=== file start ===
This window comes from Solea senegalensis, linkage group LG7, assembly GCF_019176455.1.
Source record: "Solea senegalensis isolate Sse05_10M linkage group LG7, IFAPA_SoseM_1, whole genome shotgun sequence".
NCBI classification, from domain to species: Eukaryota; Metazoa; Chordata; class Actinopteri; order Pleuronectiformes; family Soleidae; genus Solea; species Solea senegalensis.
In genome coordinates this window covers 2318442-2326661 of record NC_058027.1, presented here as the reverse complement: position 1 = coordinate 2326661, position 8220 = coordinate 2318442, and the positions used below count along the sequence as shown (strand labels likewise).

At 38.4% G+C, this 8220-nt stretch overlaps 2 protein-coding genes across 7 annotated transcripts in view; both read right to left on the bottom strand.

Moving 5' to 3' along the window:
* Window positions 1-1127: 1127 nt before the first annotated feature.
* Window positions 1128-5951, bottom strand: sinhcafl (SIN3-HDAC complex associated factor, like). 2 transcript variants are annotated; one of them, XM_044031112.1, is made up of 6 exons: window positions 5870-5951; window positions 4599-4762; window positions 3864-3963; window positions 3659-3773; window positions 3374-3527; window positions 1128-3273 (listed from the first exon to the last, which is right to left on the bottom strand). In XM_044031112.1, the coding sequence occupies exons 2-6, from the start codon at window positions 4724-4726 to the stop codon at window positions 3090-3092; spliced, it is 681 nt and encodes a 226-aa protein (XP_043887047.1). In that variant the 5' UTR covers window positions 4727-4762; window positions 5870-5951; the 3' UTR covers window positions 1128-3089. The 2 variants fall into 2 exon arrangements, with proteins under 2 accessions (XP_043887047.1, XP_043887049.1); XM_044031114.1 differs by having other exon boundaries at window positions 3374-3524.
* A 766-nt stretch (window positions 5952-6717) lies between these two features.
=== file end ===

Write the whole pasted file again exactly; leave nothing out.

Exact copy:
This window comes from Solea senegalensis, linkage group LG7, assembly GCF_019176455.1.
Source record: "Solea senegalensis isolate Sse05_10M linkage group LG7, IFAPA_SoseM_1, whole genome shotgun sequence".
NCBI classification, from domain to species: Eukaryota; Metazoa; Chordata; class Actinopteri; order Pleuronectiformes; family Soleidae; genus Solea; species Solea senegalensis.
In genome coordinates this window covers 2318442-2326661 of record NC_058027.1, presented here as the reverse complement: position 1 = coordinate 2326661, position 8220 = coordinate 2318442, and the positions used below count along the sequence as shown (strand labels likewise).

At 38.4% G+C, this 8220-nt stretch overlaps 2 protein-coding genes across 7 annotated transcripts in view; both read right to left on the bottom strand.

Moving 5' to 3' along the window:
* Window positions 1-1127: 1127 nt before the first annotated feature.
* Window positions 1128-5951, bottom strand: sinhcafl (SIN3-HDAC complex associated factor, like). 2 transcript variants are annotated; one of them, XM_044031112.1, is made up of 6 exons: window positions 5870-5951; window positions 4599-4762; window positions 3864-3963; window positions 3659-3773; window positions 3374-3527; window positions 1128-3273 (listed from the first exon to the last, which is right to left on the bottom strand). In XM_044031112.1, the coding sequence occupies exons 2-6, from the start codon at window positions 4724-4726 to the stop codon at window positions 3090-3092; spliced, it is 681 nt and encodes a 226-aa protein (XP_043887047.1). In that variant the 5' UTR covers window positions 4727-4762; window positions 5870-5951; the 3' UTR covers window positions 1128-3089. The 2 variants fall into 2 exon arrangements, with proteins under 2 accessions (XP_043887047.1, XP_043887049.1); XM_044031114.1 differs by having other exon boundaries at window positions 3374-3524.
* A 766-nt stretch (window positions 5952-6717) lies between these two features.